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Basic review of travel in Slovakia

These are the views of Michael Frontczak, a free-lance writer from the U.S. who has lived in Slovakia for seven years, and traveled throughout the country.

Czech Republic, Slovakia Perhaps it is wise to start with a list of things you WILL NOT FIND in Slovakia (many people assume that these are reasons not to travel here, and this must be put right):

- War, or armed conflict of any kind
Slovakia is not part of, nor does it border on, any region which has seen any large-scale hostilities, and in fact even individual Slovaks tend to be rather peaceful by temperament.

- Anti-foreigner aggression
Unfortunately, over the years, there have been three or four isolated cases of attacks on foreigners in Slovakia, so it's a good idea to ask locals about places to avoid. However, the vast majority of Slovaks actively welcomes contact with foreigners - negative incidents are more rare here than in western Europe.

- Large-scale visible pollution
Only adjacent to large factories (which are of course seldom in tourist areas) does one see any evidence of real ugliness.

Letís continue with what you may be pleasantly surprised to find:
- Beautiful countryside everywhere, with a rich collection of mountains, hills, valleys, rivers and forests
- Excellent infrastructure: well-maintained roads, a very reliable phone system, generally dependable water and exemplary electrical services, and extensive public transportation within and between cities and even villages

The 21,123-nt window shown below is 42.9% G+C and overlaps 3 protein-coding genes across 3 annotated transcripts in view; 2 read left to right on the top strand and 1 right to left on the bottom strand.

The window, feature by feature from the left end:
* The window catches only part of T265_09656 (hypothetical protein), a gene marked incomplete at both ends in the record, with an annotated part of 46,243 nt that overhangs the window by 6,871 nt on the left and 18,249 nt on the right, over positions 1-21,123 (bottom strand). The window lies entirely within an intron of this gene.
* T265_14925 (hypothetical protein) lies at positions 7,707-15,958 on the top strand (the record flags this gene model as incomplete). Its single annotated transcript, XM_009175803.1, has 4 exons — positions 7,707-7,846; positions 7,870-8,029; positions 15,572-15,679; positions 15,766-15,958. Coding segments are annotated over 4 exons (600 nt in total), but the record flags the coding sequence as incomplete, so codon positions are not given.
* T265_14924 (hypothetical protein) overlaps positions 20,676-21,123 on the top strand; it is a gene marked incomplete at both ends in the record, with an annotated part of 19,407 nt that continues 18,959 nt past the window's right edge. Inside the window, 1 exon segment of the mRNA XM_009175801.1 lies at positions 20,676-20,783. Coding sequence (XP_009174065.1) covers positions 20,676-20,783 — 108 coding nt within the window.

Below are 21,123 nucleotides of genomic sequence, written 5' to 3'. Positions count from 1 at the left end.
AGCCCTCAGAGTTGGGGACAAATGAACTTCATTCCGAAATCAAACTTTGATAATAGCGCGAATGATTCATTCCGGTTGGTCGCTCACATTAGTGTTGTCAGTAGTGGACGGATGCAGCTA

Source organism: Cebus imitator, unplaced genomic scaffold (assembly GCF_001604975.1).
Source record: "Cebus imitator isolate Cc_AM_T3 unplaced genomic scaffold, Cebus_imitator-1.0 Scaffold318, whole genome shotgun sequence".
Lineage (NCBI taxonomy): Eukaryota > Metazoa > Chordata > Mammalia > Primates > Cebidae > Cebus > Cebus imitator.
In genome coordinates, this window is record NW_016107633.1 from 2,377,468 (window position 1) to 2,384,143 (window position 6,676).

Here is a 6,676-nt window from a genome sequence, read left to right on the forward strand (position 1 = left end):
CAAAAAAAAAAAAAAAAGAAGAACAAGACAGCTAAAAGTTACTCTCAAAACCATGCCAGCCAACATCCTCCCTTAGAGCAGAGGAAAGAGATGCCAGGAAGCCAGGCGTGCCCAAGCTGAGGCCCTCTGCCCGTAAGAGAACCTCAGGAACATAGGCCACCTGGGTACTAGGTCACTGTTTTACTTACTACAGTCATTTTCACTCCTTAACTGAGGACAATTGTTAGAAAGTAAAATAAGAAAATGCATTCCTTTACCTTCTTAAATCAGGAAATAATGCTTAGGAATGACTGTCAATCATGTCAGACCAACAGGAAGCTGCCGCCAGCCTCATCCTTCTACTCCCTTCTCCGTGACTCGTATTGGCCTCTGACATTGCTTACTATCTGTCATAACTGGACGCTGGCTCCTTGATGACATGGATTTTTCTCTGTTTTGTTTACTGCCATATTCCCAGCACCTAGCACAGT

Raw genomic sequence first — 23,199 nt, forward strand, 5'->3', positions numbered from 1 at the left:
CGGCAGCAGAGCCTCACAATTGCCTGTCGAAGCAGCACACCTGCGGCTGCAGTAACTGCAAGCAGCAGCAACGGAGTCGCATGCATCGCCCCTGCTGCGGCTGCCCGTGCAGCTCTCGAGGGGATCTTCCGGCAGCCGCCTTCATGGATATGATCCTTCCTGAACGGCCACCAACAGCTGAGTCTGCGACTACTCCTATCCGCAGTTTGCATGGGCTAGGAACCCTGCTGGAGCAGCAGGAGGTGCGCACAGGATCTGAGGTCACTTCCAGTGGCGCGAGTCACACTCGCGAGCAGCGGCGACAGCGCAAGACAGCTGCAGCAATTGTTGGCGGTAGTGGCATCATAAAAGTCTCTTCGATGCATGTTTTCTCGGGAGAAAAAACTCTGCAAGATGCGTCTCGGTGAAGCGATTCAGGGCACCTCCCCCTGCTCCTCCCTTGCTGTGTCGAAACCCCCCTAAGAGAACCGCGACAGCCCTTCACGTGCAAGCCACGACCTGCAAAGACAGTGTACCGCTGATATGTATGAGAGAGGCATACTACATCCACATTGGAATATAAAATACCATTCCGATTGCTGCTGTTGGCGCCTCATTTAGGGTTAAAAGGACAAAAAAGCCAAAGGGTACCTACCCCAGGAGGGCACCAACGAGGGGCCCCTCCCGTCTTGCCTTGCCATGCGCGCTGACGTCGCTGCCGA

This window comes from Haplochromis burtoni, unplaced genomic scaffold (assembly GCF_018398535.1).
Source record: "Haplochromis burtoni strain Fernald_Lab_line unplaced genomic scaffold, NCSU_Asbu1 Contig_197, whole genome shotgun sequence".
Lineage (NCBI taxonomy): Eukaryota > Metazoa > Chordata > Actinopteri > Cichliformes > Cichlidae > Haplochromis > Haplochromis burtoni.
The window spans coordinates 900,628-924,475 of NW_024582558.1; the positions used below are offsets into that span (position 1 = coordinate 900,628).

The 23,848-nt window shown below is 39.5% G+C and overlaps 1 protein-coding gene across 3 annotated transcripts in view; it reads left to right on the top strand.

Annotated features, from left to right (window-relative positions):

- Many nice hotels
- Very good (and by international standards very inexpensive) restaurants

To be fair, there is still much to improve in this new little country, open to the world in general for less than ten years -- but even as we look at what the demanding tourist might not find quite so pleasant, consider also the ideas on offer as to how to cope with these aspects:

- Customer service gets better with each season, but is not consistently on a western European level. This is why we have invite nomination for customer service awards, for those establishments which have earned special praise even by international standards.

- Architecture is dominated by ugly modern functionalist buildings from recent decades, and by older structures of exceptional beauty which have been neglected.
On the more positive side, refurbishment of many of these old masterpieces is constant, and in some exemplary cases whole town squares have been renewed. Anyone interested in the refurbishment process will certainly find some fascinating works in process.

- The general appearance of parks, main streets and other public spaces sometimes looks as though no one cared.  This is a deep problem, which will be improved only through generations of  strong public and private initiatives.
In any case, this aspect can be brought under control if you carefully plan the timing of your visit to Slovakia.

- Tourist attractions are not as heavily-visited in Slovakia as in better-known nearby tourist magnets, such as Prague, Budapest and Krakow, and therefore are not as problematic regarding pickpockets -- but they are here, especially where tourists and shoppers are known to visit. Common precautions like fastening shut pockets and handbags wherever possible are important.

- Bicycle theft, like auto theft, is perhaps slightly more common here than in the west. Again, making sure locks and other blocking devices are used, and making use of guarded car parks whenever there is a question of security, will prevent most cases.

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